FAQ

When should I try to have my college applications completed and sent to the colleges?

We suggest that students try to have all their applications completed in time to arrive at the colleges by December 1st. University of Maryland College Park moved their priority deadline date to November 1st, so be aware that some schools will have earlier deadlines. Often times colleges award their scholarship money to the students who adhere to the priority/early action deadline. Since all colleges require an official high school transcript as well as a counselor recommendation, you need to factor in a 15 day window of time (3 weeks in advance) for requesting your transcript and recommendation from Blake's Registrar so that it will arrive in time. Contact Ms. Marks for additional information at 240-740-1397.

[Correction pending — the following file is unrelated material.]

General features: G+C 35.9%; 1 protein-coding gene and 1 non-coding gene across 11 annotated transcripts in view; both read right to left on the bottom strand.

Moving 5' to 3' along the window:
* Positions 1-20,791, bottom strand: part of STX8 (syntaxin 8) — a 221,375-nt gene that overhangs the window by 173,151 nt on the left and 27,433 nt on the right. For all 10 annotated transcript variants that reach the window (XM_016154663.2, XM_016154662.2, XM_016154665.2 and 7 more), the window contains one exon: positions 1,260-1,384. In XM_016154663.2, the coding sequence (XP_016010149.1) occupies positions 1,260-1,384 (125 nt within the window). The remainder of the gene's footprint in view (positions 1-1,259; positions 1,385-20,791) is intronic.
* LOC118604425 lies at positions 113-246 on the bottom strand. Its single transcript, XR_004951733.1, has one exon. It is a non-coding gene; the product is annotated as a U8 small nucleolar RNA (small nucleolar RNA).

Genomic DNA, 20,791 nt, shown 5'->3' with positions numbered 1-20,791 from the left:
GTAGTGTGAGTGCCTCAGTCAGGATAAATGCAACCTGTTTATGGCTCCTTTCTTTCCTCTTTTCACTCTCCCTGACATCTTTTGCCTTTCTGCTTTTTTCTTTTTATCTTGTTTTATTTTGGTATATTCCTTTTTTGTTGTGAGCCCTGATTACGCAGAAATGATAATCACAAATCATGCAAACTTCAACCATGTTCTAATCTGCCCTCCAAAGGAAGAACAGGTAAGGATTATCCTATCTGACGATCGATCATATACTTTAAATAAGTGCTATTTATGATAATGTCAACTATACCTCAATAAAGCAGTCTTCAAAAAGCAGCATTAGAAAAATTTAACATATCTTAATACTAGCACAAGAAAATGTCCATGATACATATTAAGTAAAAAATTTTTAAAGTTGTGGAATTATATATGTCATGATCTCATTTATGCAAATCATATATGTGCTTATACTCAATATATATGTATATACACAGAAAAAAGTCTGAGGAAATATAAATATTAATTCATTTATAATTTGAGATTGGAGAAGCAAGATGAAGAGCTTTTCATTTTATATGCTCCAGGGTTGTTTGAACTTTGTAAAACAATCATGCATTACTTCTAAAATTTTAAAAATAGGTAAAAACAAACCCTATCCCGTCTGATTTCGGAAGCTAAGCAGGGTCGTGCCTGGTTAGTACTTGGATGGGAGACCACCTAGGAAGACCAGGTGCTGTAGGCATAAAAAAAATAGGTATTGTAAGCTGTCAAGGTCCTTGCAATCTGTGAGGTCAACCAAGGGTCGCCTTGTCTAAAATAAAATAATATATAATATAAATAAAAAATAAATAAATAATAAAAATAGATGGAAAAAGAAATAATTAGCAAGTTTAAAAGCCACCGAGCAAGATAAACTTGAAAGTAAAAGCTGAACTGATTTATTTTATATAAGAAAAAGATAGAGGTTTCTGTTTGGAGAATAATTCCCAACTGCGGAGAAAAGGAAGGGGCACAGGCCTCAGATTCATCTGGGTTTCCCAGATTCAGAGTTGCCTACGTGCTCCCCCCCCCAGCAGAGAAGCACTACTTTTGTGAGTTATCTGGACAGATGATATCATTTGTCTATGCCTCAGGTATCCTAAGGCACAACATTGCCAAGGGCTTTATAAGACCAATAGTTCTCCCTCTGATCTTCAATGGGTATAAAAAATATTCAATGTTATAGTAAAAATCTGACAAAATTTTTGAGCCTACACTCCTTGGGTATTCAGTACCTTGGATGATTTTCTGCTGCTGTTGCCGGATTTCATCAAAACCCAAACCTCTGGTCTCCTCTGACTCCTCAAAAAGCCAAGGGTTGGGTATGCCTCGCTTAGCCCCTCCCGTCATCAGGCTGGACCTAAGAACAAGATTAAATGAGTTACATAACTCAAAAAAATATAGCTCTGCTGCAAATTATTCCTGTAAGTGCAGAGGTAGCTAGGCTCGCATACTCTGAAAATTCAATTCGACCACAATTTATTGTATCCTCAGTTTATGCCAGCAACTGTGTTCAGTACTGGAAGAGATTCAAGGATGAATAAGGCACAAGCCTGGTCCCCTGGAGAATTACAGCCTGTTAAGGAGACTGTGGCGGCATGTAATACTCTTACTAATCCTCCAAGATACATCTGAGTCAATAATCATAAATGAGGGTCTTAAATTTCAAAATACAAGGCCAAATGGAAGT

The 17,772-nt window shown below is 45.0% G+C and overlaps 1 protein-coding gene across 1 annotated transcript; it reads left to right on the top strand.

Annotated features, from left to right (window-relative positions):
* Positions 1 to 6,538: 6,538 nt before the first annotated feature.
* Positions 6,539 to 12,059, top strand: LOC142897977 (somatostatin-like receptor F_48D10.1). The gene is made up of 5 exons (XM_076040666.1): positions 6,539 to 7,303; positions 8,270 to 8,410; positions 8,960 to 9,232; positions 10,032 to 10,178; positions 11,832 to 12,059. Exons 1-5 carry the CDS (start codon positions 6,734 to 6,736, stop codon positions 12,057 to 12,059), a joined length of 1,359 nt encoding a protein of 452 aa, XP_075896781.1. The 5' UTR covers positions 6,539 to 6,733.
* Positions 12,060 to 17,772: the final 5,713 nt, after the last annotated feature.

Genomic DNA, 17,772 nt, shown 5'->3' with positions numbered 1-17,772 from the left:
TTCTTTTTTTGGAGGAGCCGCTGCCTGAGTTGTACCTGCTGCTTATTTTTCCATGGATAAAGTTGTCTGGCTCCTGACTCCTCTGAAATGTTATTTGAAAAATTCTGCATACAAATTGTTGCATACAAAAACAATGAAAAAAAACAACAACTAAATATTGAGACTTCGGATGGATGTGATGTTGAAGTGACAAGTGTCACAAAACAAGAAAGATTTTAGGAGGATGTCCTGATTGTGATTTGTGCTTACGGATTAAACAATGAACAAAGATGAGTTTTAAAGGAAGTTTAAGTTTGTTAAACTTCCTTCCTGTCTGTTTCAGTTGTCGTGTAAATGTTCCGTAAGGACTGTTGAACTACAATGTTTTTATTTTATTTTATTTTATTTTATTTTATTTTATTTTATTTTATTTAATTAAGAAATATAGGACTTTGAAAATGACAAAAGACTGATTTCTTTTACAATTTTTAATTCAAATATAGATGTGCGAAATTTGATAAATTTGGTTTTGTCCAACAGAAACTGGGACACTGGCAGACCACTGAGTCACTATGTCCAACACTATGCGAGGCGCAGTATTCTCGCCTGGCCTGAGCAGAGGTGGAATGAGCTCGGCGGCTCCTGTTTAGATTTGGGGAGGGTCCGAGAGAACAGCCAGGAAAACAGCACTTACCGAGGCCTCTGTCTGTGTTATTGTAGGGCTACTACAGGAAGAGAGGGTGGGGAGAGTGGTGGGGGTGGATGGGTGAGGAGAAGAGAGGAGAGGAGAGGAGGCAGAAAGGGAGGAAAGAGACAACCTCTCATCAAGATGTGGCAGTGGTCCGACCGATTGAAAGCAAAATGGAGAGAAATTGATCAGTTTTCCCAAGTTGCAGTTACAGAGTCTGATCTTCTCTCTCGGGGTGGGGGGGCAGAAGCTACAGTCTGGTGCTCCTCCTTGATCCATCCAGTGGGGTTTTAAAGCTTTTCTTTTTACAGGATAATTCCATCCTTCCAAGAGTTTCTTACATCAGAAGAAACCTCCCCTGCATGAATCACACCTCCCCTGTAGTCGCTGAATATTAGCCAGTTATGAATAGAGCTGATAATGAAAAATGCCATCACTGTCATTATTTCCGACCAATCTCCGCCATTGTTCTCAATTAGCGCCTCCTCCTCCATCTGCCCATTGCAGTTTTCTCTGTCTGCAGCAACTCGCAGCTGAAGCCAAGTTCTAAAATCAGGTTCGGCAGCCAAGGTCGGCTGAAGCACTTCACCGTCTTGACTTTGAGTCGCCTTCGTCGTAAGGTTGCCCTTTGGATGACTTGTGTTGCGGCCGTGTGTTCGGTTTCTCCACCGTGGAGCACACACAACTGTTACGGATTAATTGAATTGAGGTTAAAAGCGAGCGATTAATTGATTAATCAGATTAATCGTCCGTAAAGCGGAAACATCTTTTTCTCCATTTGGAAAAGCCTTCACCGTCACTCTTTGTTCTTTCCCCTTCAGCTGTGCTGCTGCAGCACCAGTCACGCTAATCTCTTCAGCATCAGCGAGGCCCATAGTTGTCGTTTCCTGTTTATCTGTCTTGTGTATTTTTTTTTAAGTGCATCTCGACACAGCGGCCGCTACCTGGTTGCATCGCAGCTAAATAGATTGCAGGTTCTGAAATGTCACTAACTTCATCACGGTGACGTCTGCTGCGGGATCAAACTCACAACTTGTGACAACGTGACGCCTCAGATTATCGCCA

How many colleges should I apply to?

That's up to you, but 5-8 would be about right. Be sure to have at least two schools on your list that seem like a sure thing, two that are a good possibility, and maybe one that's a stretch.

My student receives testing accommodations at Blake. Will accommodations be available for the PSAT, SAT, AP and ACT?

Yes. A student with a documented disability may be eligible for accommodations on College Board tests. Students must complete the "Services for Students with Disabilities (SSD) Eligibility Form" available online at College Board to request accommodations at least six weeks in advance. The form only needs to be submitted once during a student's high school career, unless they change high schools. Once the form is processed, students will receive a letter approving the student's specific accommodations. Each time a student registers for a College Board test, they would provide the personal identification number assigned to them in the letter.